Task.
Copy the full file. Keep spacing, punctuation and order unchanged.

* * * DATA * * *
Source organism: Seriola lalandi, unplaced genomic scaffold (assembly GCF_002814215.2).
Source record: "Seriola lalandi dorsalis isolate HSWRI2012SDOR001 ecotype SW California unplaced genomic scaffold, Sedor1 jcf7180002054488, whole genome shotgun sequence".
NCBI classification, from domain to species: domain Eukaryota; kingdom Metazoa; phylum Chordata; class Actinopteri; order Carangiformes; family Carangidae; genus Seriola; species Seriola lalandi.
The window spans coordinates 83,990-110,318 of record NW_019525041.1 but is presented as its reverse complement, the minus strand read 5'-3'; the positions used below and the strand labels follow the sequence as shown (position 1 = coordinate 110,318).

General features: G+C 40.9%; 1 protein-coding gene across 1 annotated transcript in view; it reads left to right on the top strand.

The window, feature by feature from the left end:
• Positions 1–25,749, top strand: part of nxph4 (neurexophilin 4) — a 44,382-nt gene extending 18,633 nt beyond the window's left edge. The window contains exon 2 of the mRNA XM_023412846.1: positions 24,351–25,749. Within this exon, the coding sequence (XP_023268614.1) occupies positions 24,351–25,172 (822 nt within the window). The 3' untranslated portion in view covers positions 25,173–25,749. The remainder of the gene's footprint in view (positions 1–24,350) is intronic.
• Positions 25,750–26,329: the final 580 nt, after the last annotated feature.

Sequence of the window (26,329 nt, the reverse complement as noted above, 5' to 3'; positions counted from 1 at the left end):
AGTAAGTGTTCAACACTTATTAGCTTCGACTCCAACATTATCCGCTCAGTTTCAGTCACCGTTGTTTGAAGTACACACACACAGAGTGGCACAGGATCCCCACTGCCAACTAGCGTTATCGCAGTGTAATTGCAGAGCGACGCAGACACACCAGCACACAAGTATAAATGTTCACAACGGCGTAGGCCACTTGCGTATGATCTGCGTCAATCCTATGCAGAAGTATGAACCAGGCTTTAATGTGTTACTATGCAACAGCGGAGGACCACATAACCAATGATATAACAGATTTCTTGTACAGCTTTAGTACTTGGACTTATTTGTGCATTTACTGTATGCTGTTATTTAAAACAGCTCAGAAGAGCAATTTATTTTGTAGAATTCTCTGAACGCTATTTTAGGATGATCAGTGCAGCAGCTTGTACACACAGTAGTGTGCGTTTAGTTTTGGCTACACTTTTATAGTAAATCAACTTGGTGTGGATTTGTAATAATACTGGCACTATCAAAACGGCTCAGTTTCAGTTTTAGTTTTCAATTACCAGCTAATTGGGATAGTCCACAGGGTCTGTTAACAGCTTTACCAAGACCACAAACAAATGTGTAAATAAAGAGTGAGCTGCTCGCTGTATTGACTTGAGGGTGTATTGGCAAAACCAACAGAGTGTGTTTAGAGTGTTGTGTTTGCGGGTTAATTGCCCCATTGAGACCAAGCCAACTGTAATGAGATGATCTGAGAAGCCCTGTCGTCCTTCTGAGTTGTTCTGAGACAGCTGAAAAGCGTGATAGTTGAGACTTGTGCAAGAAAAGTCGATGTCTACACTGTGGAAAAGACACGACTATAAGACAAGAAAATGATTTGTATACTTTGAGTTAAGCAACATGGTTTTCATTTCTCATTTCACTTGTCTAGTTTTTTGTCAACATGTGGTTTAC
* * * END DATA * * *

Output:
Source organism: Seriola lalandi, unplaced genomic scaffold (assembly GCF_002814215.2).
Source record: "Seriola lalandi dorsalis isolate HSWRI2012SDOR001 ecotype SW California unplaced genomic scaffold, Sedor1 jcf7180002054488, whole genome shotgun sequence".
NCBI classification, from domain to species: domain Eukaryota; kingdom Metazoa; phylum Chordata; class Actinopteri; order Carangiformes; family Carangidae; genus Seriola; species Seriola lalandi.
The window spans coordinates 83,990-110,318 of record NW_019525041.1 but is presented as its reverse complement, the minus strand read 5'-3'; the positions used below and the strand labels follow the sequence as shown (position 1 = coordinate 110,318).

General features: G+C 40.9%; 1 protein-coding gene across 1 annotated transcript in view; it reads left to right on the top strand.

The window, feature by feature from the left end:
• Positions 1–25,749, top strand: part of nxph4 (neurexophilin 4) — a 44,382-nt gene extending 18,633 nt beyond the window's left edge. The window contains exon 2 of the mRNA XM_023412846.1: positions 24,351–25,749. Within this exon, the coding sequence (XP_023268614.1) occupies positions 24,351–25,172 (822 nt within the window). The 3' untranslated portion in view covers positions 25,173–25,749. The remainder of the gene's footprint in view (positions 1–24,350) is intronic.
• Positions 25,750–26,329: the final 580 nt, after the last annotated feature.

Sequence of the window (26,329 nt, the reverse complement as noted above, 5' to 3'; positions counted from 1 at the left end):
AGTAAGTGTTCAACACTTATTAGCTTCGACTCCAACATTATCCGCTCAGTTTCAGTCACCGTTGTTTGAAGTACACACACACAGAGTGGCACAGGATCCCCACTGCCAACTAGCGTTATCGCAGTGTAATTGCAGAGCGACGCAGACACACCAGCACACAAGTATAAATGTTCACAACGGCGTAGGCCACTTGCGTATGATCTGCGTCAATCCTATGCAGAAGTATGAACCAGGCTTTAATGTGTTACTATGCAACAGCGGAGGACCACATAACCAATGATATAACAGATTTCTTGTACAGCTTTAGTACTTGGACTTATTTGTGCATTTACTGTATGCTGTTATTTAAAACAGCTCAGAAGAGCAATTTATTTTGTAGAATTCTCTGAACGCTATTTTAGGATGATCAGTGCAGCAGCTTGTACACACAGTAGTGTGCGTTTAGTTTTGGCTACACTTTTATAGTAAATCAACTTGGTGTGGATTTGTAATAATACTGGCACTATCAAAACGGCTCAGTTTCAGTTTTAGTTTTCAATTACCAGCTAATTGGGATAGTCCACAGGGTCTGTTAACAGCTTTACCAAGACCACAAACAAATGTGTAAATAAAGAGTGAGCTGCTCGCTGTATTGACTTGAGGGTGTATTGGCAAAACCAACAGAGTGTGTTTAGAGTGTTGTGTTTGCGGGTTAATTGCCCCATTGAGACCAAGCCAACTGTAATGAGATGATCTGAGAAGCCCTGTCGTCCTTCTGAGTTGTTCTGAGACAGCTGAAAAGCGTGATAGTTGAGACTTGTGCAAGAAAAGTCGATGTCTACACTGTGGAAAAGACACGACTATAAGACAAGAAAATGATTTGTATACTTTGAGTTAAGCAACATGGTTTTCATTTCTCATTTCACTTGTCTAGTTTTTTGTCAACATGTGGTTTAC